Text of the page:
The company exceeded its previous record by two percent, handling 21.8 million tonnes of grain and oilseeds in 2016-17
Canada’s largest railway company moved record volumes of western Canadian grain in the 2016-17 crop year, despite a slow start to the shipping season caused by wet weather that delayed prairie harvesting operations last fall.
Canadian National Railway shipped 21.8 million tonnes of western Canadian grain and oilseeds in 2016-17, roughly two percent more than the company’s previous shipping record set in 2014-15, company officials said last week.
New shipping records were set for six of 12 months in 2016-17, they added, citing new network investments, longer grain trains and contract supply agreements that ensured predictable car placements to elevator locations across the West.
CN’s grain movements in January, February and March of 2017 were close to 10 percent above record levels, a notable accomplishment considering the challenges involved with moving grain in the winter
“If you look at September through April, we were consistently setting records, month after month, in terms of bulk movement…,” said David Przednowek, CN’s director of grain marketing.
“There were a lot of innovations … that came along with being able to hit those numbers. A big one that we focused on was making the most efficient use of the limited number of slots that you’ve got available to move grain through the mountains and into export position in Vancouver and Prince Rupert.”
Przednowek said the average length of CN’s grain trains has been increasing consistently for the past few years.
Weather permitting, the company is routinely moving 200-car grain trains through the mountains to west coast ports.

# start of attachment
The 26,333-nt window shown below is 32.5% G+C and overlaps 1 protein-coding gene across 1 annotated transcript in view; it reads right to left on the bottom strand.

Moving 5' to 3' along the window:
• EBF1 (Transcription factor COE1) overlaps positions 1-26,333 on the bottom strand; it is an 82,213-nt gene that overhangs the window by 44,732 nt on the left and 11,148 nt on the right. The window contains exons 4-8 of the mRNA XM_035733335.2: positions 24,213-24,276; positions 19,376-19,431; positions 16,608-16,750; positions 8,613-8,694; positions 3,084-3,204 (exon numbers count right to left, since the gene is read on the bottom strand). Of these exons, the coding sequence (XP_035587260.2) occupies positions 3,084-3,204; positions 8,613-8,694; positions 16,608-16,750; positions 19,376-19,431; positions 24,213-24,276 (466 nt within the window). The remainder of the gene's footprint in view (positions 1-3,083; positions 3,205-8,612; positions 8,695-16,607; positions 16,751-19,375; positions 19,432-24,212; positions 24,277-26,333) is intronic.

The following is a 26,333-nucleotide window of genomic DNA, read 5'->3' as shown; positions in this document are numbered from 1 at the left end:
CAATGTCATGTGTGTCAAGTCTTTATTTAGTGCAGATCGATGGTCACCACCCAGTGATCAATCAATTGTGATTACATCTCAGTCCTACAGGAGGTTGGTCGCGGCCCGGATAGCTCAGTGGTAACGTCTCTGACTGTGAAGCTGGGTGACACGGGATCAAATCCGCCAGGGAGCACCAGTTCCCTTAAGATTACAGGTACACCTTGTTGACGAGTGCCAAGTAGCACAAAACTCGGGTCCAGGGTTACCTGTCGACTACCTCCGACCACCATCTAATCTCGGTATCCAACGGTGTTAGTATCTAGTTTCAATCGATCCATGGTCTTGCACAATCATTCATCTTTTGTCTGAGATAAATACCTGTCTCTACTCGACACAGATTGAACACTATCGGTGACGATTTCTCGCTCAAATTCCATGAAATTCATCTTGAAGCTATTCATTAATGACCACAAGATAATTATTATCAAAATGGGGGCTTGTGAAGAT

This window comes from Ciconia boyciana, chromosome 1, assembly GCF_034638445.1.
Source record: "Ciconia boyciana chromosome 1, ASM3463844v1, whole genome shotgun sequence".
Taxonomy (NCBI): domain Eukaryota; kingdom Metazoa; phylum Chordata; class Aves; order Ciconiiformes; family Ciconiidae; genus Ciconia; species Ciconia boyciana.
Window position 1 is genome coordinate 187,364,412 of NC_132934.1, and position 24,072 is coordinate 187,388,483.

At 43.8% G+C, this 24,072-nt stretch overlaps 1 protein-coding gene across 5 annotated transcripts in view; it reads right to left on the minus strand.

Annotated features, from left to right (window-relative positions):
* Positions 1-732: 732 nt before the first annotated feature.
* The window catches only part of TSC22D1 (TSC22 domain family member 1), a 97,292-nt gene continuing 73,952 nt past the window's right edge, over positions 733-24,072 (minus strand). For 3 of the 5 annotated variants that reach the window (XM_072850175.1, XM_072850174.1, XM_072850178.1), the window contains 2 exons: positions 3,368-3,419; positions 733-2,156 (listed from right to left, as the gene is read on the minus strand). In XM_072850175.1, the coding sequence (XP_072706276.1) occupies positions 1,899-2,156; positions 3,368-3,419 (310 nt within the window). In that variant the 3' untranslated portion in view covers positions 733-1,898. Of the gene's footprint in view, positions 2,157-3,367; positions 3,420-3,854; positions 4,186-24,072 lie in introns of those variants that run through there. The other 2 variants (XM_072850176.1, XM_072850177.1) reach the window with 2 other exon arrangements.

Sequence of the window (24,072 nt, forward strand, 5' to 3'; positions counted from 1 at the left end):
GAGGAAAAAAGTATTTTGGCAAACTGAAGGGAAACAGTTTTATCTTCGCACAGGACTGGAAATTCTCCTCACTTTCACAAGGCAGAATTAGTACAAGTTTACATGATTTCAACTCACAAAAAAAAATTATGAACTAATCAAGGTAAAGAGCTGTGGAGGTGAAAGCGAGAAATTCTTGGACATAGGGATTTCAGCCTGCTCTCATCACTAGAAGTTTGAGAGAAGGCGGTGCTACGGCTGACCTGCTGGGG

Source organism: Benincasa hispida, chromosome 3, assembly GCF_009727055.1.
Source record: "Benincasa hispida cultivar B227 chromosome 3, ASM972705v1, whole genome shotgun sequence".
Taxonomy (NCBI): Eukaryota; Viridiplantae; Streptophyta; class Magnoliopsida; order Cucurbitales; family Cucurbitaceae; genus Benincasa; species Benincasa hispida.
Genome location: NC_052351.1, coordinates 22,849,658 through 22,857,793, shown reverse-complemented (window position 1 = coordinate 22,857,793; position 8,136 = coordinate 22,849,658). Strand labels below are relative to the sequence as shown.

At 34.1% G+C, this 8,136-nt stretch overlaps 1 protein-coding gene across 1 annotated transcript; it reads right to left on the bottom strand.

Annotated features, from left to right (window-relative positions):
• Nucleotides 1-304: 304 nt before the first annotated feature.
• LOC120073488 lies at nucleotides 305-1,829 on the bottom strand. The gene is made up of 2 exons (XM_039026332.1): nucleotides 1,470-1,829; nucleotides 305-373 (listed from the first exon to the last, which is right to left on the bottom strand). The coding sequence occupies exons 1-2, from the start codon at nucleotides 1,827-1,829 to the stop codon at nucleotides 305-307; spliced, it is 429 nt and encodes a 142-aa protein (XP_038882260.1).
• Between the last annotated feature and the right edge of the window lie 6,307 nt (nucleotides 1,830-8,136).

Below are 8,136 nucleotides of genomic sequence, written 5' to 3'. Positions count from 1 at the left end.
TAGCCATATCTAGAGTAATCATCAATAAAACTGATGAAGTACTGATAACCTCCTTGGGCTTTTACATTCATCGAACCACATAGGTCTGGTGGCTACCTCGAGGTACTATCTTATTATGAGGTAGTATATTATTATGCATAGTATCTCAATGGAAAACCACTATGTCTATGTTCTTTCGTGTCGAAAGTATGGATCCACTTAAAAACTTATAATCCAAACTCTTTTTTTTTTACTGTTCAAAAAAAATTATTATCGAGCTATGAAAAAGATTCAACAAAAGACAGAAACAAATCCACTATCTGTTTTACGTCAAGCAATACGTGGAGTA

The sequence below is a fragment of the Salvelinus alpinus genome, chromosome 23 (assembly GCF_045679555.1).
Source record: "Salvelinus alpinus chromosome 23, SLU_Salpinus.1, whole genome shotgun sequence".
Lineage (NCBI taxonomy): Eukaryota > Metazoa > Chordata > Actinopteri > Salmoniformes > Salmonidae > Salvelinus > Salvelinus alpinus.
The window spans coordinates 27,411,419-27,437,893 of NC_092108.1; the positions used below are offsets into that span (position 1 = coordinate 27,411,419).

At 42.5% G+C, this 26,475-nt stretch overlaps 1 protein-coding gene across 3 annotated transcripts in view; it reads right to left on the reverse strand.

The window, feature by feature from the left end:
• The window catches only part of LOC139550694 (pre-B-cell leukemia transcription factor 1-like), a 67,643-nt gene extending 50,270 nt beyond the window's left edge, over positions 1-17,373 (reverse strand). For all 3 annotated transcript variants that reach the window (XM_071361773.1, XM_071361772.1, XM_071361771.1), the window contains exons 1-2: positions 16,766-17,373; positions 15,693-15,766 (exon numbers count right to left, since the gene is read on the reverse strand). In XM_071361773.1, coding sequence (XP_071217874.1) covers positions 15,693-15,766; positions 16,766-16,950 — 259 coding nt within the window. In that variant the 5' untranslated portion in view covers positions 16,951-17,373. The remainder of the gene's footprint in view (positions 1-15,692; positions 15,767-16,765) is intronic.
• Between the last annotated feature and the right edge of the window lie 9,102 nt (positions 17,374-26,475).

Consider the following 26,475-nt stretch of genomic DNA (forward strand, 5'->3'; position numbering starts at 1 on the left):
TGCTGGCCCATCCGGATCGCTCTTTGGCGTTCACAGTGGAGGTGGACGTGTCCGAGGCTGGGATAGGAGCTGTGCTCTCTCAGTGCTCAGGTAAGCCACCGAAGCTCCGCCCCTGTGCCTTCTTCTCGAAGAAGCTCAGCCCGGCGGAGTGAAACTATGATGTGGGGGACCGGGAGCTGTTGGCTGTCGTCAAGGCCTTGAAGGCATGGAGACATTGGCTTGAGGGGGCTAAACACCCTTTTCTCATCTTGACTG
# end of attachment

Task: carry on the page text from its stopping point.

This requires the placement of additional locomotives within the train’s length and the deployment of mid-train air repeater cars that ensure adequate air flow for the train’s air brake systems.
“If you look at our average train length in grain … I would say over the past four years the average train length has increased by about 18 percent,” Przednowek said.
“Our average train length for this past year was 9,600 feet — so almost 10,000 feet. A 200-car train is just under 12,000 feet….”
“That (increased train length) has really helped to push more grain through the supply chain when it really wants to move.”
Network investments by shippers and the railway has also enhanced system fluidity, meaning more grain can be moved in a shorter period of time.
During the past two years, nine new high-throughput country elevators have come on line and seven more are expected to become operational within the next 18 months, CN said.
Doug MacDonald, CN’s vice-president bulk shipping, said 200-car grain trains are now the norm for CN.
“The only time you have to worry about the size or length of (a train) is … when it’s cold out and you have to worry about getting air through the brake systems,” he said.
“We have run trains as long as 227 cars already this year … so there is room for further expansion and productivity improvement
“Well keep pushing that envelope as long as it’s safe and we can do it and be cost-effective and still provide the service that customers need.”
Car-supply agreements that ensure a minimum number of car spots each week were available to shippers, regardless of whether they were located on mainlines or short lines, he added.
Nearly 70 percent of CN’s 2016-17 rail car supply was furnished through such agreements.
CN officials refused to offer an estimate on the size of western Canada’s 2017-18 crop but said they are ready to move the it regardless of how many tonnes are produced.
So far, demand for grain cars in August 2017 has been in line with CN’s expectations.
Demand is expected to ramp up in the next few weeks, peaking at 5,500 to 6,000 cars per week.
“Right now, the 2017-18 shipping season is right around normal for us.
“Everyone is telling us that we can expect about the same type of shipping pattern as we saw last year so that’s what we’re planning for.”
Janet Drysdale, CN’s manager of corporate development, said infrastructure investments in Vancouver will be needed to ensure continued improvements in supply chain throughput.
She said CN is encouraged by Ottawa’s recent announcement of a National Trade Corridor Fund, which may provide a source of funding for West Coast infrastructure upgrades.